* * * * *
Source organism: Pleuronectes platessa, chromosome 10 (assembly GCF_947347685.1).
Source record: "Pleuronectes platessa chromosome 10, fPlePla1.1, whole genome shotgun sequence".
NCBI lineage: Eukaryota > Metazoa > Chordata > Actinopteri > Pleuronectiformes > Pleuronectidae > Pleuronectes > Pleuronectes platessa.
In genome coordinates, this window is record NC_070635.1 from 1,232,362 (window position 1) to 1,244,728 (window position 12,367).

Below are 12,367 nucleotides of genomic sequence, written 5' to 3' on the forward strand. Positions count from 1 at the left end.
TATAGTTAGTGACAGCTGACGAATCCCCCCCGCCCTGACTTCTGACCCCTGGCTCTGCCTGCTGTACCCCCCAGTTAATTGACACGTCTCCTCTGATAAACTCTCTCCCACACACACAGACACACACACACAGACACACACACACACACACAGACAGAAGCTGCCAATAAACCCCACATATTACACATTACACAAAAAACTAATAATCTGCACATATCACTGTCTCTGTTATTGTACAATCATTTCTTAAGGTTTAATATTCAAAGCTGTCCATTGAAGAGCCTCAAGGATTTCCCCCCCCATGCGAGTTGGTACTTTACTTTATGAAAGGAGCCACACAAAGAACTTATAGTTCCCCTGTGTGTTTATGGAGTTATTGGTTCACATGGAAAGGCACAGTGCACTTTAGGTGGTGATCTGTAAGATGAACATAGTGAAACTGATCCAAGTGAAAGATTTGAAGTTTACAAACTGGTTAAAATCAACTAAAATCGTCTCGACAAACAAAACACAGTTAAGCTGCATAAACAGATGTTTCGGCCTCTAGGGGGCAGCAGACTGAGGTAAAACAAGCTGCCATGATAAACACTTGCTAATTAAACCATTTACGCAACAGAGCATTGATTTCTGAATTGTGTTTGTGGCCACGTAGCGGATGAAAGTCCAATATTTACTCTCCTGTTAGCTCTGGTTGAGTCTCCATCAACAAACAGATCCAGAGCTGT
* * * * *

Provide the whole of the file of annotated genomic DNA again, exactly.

Source organism: Pleuronectes platessa, chromosome 10 (assembly GCF_947347685.1).
Source record: "Pleuronectes platessa chromosome 10, fPlePla1.1, whole genome shotgun sequence".
NCBI lineage: Eukaryota > Metazoa > Chordata > Actinopteri > Pleuronectiformes > Pleuronectidae > Pleuronectes > Pleuronectes platessa.
In genome coordinates, this window is record NC_070635.1 from 1,232,362 (window position 1) to 1,244,728 (window position 12,367).

Below are 12,367 nucleotides of genomic sequence, written 5' to 3' on the forward strand. Positions count from 1 at the left end.
TATAGTTAGTGACAGCTGACGAATCCCCCCCGCCCTGACTTCTGACCCCTGGCTCTGCCTGCTGTACCCCCCAGTTAATTGACACGTCTCCTCTGATAAACTCTCTCCCACACACACAGACACACACACACAGACACACACACACACACACAGACAGAAGCTGCCAATAAACCCCACATATTACACATTACACAAAAAACTAATAATCTGCACATATCACTGTCTCTGTTATTGTACAATCATTTCTTAAGGTTTAATATTCAAAGCTGTCCATTGAAGAGCCTCAAGGATTTCCCCCCCCATGCGAGTTGGTACTTTACTTTATGAAAGGAGCCACACAAAGAACTTATAGTTCCCCTGTGTGTTTATGGAGTTATTGGTTCACATGGAAAGGCACAGTGCACTTTAGGTGGTGATCTGTAAGATGAACATAGTGAAACTGATCCAAGTGAAAGATTTGAAGTTTACAAACTGGTTAAAATCAACTAAAATCGTCTCGACAAACAAAACACAGTTAAGCTGCATAAACAGATGTTTCGGCCTCTAGGGGGCAGCAGACTGAGGTAAAACAAGCTGCCATGATAAACACTTGCTAATTAAACCATTTACGCAACAGAGCATTGATTTCTGAATTGTGTTTGTGGCCACGTAGCGGATGAAAGTCCAATATTTACTCTCCTGTTAGCTCTGGTTGAGTCTCCATCAACAAACAGATCCAGAGCTGT